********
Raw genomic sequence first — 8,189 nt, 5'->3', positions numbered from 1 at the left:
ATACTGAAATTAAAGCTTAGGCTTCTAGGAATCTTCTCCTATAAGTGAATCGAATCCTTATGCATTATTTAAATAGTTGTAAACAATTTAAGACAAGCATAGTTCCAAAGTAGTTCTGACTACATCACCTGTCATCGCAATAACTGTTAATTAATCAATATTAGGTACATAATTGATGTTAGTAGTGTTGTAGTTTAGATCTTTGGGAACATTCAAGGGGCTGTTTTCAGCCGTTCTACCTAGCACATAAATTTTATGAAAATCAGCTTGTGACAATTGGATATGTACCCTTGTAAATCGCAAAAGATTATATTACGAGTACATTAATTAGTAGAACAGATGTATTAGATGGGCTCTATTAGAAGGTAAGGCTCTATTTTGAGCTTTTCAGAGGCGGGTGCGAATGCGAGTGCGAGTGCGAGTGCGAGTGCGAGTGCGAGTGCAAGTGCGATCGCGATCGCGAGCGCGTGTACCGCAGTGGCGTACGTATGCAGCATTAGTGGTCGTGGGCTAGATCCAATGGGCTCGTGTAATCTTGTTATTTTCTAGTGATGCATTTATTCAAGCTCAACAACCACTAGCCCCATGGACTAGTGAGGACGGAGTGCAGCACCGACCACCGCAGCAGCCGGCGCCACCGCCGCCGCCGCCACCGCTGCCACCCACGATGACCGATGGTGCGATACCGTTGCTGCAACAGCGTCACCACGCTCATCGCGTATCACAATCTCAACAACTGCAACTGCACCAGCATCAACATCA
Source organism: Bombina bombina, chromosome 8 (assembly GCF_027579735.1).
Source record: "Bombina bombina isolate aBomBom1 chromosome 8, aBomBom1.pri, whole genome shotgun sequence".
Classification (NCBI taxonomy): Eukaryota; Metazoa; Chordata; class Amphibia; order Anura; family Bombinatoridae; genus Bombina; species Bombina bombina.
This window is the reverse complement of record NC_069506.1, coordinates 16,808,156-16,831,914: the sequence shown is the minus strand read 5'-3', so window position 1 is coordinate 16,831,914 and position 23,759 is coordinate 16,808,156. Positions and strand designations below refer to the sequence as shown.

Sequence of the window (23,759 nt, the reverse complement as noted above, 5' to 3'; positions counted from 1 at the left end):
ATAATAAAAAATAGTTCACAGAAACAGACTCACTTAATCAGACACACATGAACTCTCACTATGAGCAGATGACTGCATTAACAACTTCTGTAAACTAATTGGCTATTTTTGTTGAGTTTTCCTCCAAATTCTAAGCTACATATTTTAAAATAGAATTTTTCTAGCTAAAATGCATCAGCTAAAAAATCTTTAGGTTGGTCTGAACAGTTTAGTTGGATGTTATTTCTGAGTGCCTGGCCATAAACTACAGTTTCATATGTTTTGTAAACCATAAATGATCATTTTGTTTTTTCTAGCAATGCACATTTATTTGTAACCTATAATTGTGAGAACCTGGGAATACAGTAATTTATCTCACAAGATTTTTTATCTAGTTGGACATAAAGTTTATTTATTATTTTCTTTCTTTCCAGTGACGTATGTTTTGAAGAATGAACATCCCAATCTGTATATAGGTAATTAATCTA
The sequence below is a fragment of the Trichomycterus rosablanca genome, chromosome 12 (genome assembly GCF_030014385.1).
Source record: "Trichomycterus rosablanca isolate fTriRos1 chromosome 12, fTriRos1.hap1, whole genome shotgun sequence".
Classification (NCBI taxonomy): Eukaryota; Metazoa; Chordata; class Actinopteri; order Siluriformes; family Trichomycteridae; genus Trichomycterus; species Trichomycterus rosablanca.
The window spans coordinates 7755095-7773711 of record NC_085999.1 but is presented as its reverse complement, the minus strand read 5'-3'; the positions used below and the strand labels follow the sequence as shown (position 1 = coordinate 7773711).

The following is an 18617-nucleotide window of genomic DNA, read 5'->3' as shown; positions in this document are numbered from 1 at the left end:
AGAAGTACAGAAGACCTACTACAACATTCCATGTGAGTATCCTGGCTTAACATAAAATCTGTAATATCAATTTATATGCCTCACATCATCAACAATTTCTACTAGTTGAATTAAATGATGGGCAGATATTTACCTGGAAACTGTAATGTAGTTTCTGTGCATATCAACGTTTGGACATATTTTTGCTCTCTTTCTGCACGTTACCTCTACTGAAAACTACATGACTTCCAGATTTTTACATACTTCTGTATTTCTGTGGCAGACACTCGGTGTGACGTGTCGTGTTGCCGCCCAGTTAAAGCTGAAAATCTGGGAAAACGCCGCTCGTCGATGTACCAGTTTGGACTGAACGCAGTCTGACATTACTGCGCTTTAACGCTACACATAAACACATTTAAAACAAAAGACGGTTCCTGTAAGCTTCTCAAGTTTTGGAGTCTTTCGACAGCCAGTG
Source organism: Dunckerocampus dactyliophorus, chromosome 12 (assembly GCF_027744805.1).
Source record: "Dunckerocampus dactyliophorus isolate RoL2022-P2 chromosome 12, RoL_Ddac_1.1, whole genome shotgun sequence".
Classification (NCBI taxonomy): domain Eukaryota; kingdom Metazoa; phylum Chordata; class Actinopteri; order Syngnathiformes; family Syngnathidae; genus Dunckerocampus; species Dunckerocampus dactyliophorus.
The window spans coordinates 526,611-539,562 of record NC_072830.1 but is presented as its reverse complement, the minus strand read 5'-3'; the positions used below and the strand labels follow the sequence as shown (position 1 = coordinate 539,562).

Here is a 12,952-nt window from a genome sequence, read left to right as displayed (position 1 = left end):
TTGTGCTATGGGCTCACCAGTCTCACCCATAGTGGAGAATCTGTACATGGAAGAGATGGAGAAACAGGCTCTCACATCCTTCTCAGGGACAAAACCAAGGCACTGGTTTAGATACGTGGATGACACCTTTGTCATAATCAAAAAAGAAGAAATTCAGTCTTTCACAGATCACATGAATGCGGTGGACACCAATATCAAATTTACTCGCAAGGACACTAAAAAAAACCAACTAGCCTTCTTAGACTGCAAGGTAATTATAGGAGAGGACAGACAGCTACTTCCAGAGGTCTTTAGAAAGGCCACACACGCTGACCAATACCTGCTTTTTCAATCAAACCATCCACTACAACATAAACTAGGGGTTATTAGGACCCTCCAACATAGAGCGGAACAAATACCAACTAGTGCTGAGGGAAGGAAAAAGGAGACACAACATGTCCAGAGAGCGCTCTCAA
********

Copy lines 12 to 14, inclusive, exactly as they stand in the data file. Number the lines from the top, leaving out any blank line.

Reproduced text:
The window spans coordinates 7755095-7773711 of record NC_085999.1 but is presented as its reverse complement, the minus strand read 5'-3'; the positions used below and the strand labels follow the sequence as shown (position 1 = coordinate 7773711).

The following is an 18617-nucleotide window of genomic DNA, read 5'->3' as shown; positions in this document are numbered from 1 at the left end:
AGAAGTACAGAAGACCTACTACAACATTCCATGTGAGTATCCTGGCTTAACATAAAATCTGTAATATCAATTTATATGCCTCACATCATCAACAATTTCTACTAGTTGAATTAAATGATGGGCAGATATTTACCTGGAAACTGTAATGTAGTTTCTGTGCATATCAACGTTTGGACATATTTTTGCTCTCTTTCTGCACGTTACCTCTACTGAAAACTACATGACTTCCAGATTTTTACATACTTCTGTATTTCTGTGGCAGACACTCGGTGTGACGTGTCGTGTTGCCGCCCAGTTAAAGCTGAAAATCTGGGAAAACGCCGCTCGTCGATGTACCAGTTTGGACTGAACGCAGTCTGACATTACTGCGCTTTAACGCTACACATAAACACATTTAAAACAAAAGACGGTTCCTGTAAGCTTCTCAAGTTTTGGAGTCTTTCGACAGCCAGTG